"The work we do is essential, and the equipment in my wheelhouse is critical in a time like this [COVID-19 pandemic]," said Mike Shtur, field service engineer with GE Healthcare. In this photo, Shtur tends to medical equipment at Allegheny Health Network's Saint Vincent Hospital in Erie, Pa. Shtur earned a biomedical engineering technology and electrical engineering technology associate degrees from Penn State New Kensington.
Cory Norton, 2017 Penn State alumnus from the New Kensington campus, sits near hospital equipment at Indiana Regional Medical Center in Indiana, PA. Norton is one of three biomedical engineering technologists working through the COVID-19 pandemic at the hospital.
Alumni of Penn State Kew Kensington’s biomedical engineering technology program are helping keep vital healthcare equipment working and hospitals running across Pennsylvania and the nation during a critical time. "“Hospitals would not be able to function without us, and it is rewarding work,” said one program alum.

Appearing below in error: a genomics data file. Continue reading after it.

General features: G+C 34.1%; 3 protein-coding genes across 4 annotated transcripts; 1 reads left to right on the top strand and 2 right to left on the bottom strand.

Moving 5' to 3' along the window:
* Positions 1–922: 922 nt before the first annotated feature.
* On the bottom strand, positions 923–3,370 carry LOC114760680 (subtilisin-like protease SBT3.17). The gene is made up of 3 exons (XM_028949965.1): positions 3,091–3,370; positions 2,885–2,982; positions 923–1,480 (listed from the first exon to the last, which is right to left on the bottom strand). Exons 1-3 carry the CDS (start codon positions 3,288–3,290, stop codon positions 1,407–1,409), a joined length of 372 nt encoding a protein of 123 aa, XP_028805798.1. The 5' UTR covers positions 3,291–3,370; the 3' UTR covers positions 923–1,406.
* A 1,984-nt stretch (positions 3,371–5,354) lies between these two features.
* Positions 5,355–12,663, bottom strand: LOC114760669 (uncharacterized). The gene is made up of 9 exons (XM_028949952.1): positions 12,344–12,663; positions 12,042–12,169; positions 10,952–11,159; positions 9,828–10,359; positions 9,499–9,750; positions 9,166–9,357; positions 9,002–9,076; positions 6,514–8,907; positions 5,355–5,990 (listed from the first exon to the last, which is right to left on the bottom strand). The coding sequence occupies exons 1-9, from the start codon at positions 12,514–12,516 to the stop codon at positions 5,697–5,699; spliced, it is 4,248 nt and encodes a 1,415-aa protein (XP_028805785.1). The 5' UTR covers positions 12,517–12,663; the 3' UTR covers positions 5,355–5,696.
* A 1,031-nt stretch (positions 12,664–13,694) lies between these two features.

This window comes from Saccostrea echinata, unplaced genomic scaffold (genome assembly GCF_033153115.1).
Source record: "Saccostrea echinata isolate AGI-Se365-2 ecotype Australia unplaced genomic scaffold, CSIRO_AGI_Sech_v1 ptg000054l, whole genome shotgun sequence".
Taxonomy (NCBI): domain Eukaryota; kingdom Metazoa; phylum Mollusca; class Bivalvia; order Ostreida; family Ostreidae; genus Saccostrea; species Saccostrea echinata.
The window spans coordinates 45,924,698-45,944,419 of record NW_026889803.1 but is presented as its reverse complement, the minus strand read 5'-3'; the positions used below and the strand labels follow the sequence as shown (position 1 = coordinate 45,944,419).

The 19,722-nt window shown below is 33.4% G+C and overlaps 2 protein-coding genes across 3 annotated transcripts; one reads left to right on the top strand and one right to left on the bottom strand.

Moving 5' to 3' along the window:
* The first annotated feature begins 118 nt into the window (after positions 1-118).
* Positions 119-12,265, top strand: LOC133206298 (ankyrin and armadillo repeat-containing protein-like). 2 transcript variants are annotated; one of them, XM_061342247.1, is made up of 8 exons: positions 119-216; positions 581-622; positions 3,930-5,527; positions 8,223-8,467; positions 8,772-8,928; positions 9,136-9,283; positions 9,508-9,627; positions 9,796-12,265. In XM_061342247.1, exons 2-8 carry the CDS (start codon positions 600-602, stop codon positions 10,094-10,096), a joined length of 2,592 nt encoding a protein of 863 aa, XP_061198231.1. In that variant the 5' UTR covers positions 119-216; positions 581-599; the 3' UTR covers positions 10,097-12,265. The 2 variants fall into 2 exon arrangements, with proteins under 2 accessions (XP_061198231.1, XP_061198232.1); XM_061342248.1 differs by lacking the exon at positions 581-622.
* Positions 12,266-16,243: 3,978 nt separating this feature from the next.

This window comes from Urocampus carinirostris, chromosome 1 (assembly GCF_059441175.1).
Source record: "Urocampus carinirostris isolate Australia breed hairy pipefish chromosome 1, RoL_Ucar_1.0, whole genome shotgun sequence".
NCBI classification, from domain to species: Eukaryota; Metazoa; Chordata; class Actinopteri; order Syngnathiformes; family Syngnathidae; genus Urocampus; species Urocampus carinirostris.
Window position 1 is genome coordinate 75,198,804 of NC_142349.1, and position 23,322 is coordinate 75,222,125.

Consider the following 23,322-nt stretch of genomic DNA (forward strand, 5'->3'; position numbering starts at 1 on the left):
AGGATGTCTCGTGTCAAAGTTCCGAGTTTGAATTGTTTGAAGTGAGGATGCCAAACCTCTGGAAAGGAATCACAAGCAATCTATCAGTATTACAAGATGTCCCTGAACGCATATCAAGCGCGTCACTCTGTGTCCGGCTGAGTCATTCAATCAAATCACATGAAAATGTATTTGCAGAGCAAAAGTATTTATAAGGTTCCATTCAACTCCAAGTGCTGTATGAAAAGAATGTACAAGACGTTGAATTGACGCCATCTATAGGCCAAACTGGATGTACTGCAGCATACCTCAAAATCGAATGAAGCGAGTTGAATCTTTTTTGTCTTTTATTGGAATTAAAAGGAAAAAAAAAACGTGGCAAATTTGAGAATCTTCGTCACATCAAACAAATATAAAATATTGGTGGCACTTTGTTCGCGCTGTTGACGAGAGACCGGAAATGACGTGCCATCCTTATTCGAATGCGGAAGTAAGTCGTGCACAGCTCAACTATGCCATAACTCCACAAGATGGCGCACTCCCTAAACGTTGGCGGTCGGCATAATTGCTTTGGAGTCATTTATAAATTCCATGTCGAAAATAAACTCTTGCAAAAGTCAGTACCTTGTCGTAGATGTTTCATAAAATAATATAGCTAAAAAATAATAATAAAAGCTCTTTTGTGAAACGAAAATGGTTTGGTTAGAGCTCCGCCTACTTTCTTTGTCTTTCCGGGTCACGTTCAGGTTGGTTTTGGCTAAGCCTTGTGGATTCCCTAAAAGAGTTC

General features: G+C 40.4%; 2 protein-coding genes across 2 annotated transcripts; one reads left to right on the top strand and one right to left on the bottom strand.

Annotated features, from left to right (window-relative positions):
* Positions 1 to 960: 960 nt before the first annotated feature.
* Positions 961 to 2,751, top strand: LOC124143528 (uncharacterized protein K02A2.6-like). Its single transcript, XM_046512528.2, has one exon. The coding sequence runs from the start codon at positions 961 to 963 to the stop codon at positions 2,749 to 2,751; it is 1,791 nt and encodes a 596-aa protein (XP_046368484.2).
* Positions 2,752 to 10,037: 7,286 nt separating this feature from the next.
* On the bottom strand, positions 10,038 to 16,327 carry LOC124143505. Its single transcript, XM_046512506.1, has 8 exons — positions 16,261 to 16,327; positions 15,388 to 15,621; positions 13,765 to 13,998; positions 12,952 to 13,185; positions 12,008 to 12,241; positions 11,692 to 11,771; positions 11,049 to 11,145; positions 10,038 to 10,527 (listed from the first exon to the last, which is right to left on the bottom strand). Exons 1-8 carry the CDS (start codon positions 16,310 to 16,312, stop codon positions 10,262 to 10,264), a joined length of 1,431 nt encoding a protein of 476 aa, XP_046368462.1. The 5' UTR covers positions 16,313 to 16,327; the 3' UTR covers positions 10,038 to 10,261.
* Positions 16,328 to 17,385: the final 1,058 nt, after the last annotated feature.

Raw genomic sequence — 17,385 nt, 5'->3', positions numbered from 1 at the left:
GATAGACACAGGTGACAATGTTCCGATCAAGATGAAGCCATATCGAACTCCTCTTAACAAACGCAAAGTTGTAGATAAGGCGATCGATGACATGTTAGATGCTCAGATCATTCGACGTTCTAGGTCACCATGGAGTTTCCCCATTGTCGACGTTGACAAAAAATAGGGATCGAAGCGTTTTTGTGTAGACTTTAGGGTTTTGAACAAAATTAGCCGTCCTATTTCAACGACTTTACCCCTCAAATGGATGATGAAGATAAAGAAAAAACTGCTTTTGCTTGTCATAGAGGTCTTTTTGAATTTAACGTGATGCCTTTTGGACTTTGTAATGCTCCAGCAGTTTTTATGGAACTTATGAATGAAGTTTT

University and public communities are invited to register for one-hour workshops to learn more about how hiring and job searching has changed during the COVID-19 pandemic, as well as to find out how businesses can start planning for reopening safely.
In 2019 alone, Corner LaunchBox had 10 accelerator program graduates, supported five new startups anchored in Pennsylvania, and helped create 20 new jobs. More than 900 individuals utilized the facility for a variety of free and low-cost activities, including the 10-week Corner Opportunity accelerator program, an Idea TestLab, small business and entrepreneurship workshops, free legal clinics, weekly information sessions, and networking events.